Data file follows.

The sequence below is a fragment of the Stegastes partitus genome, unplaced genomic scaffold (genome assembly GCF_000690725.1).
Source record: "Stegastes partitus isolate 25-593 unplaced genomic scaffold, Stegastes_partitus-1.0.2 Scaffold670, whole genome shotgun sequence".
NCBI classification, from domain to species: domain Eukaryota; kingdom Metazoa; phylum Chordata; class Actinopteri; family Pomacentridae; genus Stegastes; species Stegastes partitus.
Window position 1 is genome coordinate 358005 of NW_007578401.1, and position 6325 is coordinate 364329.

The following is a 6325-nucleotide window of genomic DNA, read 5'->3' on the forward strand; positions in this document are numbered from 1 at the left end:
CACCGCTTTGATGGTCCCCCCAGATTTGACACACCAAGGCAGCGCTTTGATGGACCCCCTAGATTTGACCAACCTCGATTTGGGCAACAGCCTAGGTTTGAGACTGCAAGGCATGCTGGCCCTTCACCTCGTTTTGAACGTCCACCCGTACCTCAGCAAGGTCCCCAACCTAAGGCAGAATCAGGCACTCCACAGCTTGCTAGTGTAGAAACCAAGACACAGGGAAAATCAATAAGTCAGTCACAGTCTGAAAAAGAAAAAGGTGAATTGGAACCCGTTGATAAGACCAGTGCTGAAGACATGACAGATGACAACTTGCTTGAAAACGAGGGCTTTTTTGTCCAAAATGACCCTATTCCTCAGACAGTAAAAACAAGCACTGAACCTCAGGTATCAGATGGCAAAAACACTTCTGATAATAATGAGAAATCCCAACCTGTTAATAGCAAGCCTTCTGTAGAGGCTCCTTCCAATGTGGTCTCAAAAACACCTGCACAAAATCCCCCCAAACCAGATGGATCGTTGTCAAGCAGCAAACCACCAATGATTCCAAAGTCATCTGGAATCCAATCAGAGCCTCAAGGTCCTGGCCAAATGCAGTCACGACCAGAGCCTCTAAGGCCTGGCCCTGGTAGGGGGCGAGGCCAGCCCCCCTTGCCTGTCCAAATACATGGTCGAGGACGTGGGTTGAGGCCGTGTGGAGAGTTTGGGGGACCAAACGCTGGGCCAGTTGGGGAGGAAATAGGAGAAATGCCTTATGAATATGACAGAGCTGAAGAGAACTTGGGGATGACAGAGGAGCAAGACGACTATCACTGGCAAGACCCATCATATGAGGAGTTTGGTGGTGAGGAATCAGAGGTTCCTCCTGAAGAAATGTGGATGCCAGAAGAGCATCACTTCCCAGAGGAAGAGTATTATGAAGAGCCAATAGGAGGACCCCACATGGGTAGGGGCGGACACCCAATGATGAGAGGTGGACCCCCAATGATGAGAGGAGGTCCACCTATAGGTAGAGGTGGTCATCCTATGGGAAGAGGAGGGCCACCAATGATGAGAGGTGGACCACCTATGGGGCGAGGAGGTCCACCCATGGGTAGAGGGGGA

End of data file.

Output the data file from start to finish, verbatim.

The sequence below is a fragment of the Stegastes partitus genome, unplaced genomic scaffold (genome assembly GCF_000690725.1).
Source record: "Stegastes partitus isolate 25-593 unplaced genomic scaffold, Stegastes_partitus-1.0.2 Scaffold670, whole genome shotgun sequence".
NCBI classification, from domain to species: domain Eukaryota; kingdom Metazoa; phylum Chordata; class Actinopteri; family Pomacentridae; genus Stegastes; species Stegastes partitus.
Window position 1 is genome coordinate 358005 of NW_007578401.1, and position 6325 is coordinate 364329.

The following is a 6325-nucleotide window of genomic DNA, read 5'->3' on the forward strand; positions in this document are numbered from 1 at the left end:
CACCGCTTTGATGGTCCCCCCAGATTTGACACACCAAGGCAGCGCTTTGATGGACCCCCTAGATTTGACCAACCTCGATTTGGGCAACAGCCTAGGTTTGAGACTGCAAGGCATGCTGGCCCTTCACCTCGTTTTGAACGTCCACCCGTACCTCAGCAAGGTCCCCAACCTAAGGCAGAATCAGGCACTCCACAGCTTGCTAGTGTAGAAACCAAGACACAGGGAAAATCAATAAGTCAGTCACAGTCTGAAAAAGAAAAAGGTGAATTGGAACCCGTTGATAAGACCAGTGCTGAAGACATGACAGATGACAACTTGCTTGAAAACGAGGGCTTTTTTGTCCAAAATGACCCTATTCCTCAGACAGTAAAAACAAGCACTGAACCTCAGGTATCAGATGGCAAAAACACTTCTGATAATAATGAGAAATCCCAACCTGTTAATAGCAAGCCTTCTGTAGAGGCTCCTTCCAATGTGGTCTCAAAAACACCTGCACAAAATCCCCCCAAACCAGATGGATCGTTGTCAAGCAGCAAACCACCAATGATTCCAAAGTCATCTGGAATCCAATCAGAGCCTCAAGGTCCTGGCCAAATGCAGTCACGACCAGAGCCTCTAAGGCCTGGCCCTGGTAGGGGGCGAGGCCAGCCCCCCTTGCCTGTCCAAATACATGGTCGAGGACGTGGGTTGAGGCCGTGTGGAGAGTTTGGGGGACCAAACGCTGGGCCAGTTGGGGAGGAAATAGGAGAAATGCCTTATGAATATGACAGAGCTGAAGAGAACTTGGGGATGACAGAGGAGCAAGACGACTATCACTGGCAAGACCCATCATATGAGGAGTTTGGTGGTGAGGAATCAGAGGTTCCTCCTGAAGAAATGTGGATGCCAGAAGAGCATCACTTCCCAGAGGAAGAGTATTATGAAGAGCCAATAGGAGGACCCCACATGGGTAGGGGCGGACACCCAATGATGAGAGGTGGACCCCCAATGATGAGAGGAGGTCCACCTATAGGTAGAGGTGGTCATCCTATGGGAAGAGGAGGGCCACCAATGATGAGAGGTGGACCACCTATGGGGCGAGGAGGTCCACCCATGGGTAGAGGGGGA